Sleeping troubles are common. Millions of Americans experience tossing and turning, waking frequently, and trouble falling asleep each night. These issues can begin to affect everyday life, influencing work performance, mood, and energy.
A disrupted or nonexistent sleep routine can become a medically defined problem, meaning it can eventually develop into chronic sleep disorders like insomnia. This can hinder anyone’s overall health and happiness, as sleep is essential to survive.
What is Insomnia? Insomnia is a sleep disorder that makes it difficult to fall asleep, stay asleep, or get enough deep sleep during the sleep cycle. Insomnia can last a few days to many months. You may have a sleep disorder like insomnia if, despite maintaining healthy habits and bedtime routines, you still have trouble sleeping and feel tired during the day. Insomnia can derail your ability to reach deeper levels of sleep, like Rapid Eye Movement (R.E.M.). Insomnia can even affect the ability to feel tired at all or fall asleep to begin with.
Deep sleep, including R.E.M., is one of the body’s only ways to rejuvenate the mind, store memories and information, and repair muscles and joints through proper circulation and hormone distribution.
When sleep patterns are halted or disrupted, a sleep deficit, or “sleep debt,” grows. This leads to issues like insomnia.
Short-term insomnia usually lasts for only a few days or weeks but can often result from stress-related instances or a minor or moderate change in routine or schedule. It can also be caused by changes in surroundings, like lighting or temperature. Whether short- or long-term, when not addressed in a reasonable amount of time, insomnia can lead to other health issues.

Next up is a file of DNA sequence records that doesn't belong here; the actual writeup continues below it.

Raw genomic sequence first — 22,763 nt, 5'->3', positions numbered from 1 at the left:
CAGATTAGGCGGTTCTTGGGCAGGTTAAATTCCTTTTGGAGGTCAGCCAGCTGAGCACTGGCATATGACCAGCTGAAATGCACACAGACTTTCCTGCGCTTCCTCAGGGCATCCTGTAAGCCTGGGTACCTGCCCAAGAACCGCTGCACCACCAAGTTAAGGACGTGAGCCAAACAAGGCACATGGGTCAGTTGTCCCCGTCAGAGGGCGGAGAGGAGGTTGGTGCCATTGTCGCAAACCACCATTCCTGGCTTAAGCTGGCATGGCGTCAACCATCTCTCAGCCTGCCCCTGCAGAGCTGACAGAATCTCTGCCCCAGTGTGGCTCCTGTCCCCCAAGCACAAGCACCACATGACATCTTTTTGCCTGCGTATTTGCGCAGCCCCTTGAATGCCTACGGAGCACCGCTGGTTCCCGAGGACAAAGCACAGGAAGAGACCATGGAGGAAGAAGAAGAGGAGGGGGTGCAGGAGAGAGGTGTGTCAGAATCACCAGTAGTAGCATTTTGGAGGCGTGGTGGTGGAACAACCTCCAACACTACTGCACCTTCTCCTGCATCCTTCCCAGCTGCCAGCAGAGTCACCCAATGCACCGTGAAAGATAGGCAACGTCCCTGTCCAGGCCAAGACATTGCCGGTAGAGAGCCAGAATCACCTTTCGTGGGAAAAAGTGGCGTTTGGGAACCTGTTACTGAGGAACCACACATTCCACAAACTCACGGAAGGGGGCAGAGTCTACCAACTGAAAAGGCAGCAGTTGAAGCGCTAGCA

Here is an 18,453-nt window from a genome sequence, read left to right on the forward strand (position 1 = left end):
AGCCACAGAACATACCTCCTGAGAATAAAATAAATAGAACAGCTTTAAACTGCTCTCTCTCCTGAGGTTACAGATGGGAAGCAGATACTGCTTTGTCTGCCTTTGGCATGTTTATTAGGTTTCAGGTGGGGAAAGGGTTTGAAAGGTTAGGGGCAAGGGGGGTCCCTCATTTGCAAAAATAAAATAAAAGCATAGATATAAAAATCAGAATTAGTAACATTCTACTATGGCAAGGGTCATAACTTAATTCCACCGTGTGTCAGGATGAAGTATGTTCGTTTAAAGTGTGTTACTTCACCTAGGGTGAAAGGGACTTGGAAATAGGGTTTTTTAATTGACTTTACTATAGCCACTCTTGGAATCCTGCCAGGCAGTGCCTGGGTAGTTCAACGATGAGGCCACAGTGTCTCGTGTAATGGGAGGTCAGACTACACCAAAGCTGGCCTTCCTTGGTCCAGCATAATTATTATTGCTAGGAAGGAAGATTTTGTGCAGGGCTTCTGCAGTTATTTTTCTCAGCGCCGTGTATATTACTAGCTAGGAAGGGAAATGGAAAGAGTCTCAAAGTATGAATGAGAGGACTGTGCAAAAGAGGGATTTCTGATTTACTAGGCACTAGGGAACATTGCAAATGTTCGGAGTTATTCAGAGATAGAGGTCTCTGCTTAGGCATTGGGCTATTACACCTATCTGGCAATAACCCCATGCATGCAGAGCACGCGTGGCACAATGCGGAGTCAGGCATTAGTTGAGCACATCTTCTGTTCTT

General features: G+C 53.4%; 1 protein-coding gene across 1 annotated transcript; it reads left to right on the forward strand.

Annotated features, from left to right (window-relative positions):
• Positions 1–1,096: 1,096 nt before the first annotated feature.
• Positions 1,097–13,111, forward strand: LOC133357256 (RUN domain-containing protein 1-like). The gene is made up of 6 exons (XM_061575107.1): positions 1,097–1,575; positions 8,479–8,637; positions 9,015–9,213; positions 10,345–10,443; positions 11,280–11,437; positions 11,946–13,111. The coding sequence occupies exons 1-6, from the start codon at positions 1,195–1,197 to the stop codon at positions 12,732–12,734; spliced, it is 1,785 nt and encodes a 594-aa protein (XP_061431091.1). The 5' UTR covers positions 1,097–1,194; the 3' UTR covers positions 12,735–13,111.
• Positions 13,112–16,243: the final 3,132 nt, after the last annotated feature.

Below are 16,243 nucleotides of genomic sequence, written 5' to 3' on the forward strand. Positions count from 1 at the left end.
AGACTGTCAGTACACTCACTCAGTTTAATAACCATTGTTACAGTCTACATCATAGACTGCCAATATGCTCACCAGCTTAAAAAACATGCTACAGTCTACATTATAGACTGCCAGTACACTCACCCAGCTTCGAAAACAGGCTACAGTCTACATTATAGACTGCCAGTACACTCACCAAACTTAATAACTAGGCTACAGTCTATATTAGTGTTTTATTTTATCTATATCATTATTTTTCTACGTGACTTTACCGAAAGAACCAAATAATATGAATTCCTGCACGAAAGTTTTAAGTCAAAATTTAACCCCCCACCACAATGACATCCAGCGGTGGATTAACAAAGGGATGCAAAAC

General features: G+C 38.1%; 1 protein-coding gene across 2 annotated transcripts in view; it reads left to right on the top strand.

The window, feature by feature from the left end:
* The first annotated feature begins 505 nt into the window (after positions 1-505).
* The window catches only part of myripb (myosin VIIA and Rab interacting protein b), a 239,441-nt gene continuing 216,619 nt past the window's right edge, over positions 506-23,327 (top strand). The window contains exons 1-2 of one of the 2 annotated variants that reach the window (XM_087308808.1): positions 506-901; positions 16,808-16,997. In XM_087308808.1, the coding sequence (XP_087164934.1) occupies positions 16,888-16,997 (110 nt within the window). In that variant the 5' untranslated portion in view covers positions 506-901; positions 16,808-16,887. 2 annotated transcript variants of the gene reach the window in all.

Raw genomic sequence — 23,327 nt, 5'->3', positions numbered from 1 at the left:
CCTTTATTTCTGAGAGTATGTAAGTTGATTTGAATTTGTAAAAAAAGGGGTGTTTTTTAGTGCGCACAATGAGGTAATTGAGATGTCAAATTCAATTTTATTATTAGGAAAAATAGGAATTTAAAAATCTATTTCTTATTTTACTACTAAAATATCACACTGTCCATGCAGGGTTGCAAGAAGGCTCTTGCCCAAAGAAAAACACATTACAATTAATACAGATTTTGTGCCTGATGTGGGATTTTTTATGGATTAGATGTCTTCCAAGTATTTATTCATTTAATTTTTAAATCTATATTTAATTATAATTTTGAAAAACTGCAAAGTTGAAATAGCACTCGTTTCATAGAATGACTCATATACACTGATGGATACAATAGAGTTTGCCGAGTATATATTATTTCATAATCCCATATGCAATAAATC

To properly diagnose chronic insomnia, a medical professional can help you distinguish whether you may have acute version insomnia or long-term chronic insomnia disorder.
Insomnia can be self-diagnosed or pinpointed by a medical professional. These are the common symptoms to look for:
There are several attributes used to diagnose the severity of an insomnia case:
Napping too often during the daytime hours can be a major hindrance to a healthy sleep routine. Especially later in the day, naps can prevent the ability to feel tired in the evening when it is time to sleep. This leaves your body less time for a rejuvenating slumber cycle when you need it most and causes an increased sleep debt. This perpetuates the disruption of the sleep cycle.
A nap isn’t always a bad thing, but it must be taken during the proper time of the day for the right amount of time. Regular napping to catch up on sleep can become a bad habit that will only intensify the cycle of feeling tired or worn out from insufficient R.E.M. sleep.
Though not always the cause of sleep issues, insomnia is often associated with anxiety and depression.
There are other common causes of sleep disorders like insomnia:
Symptoms similar to sleep disorders can be caused by medical conditions and can provoke conditions like insomnia: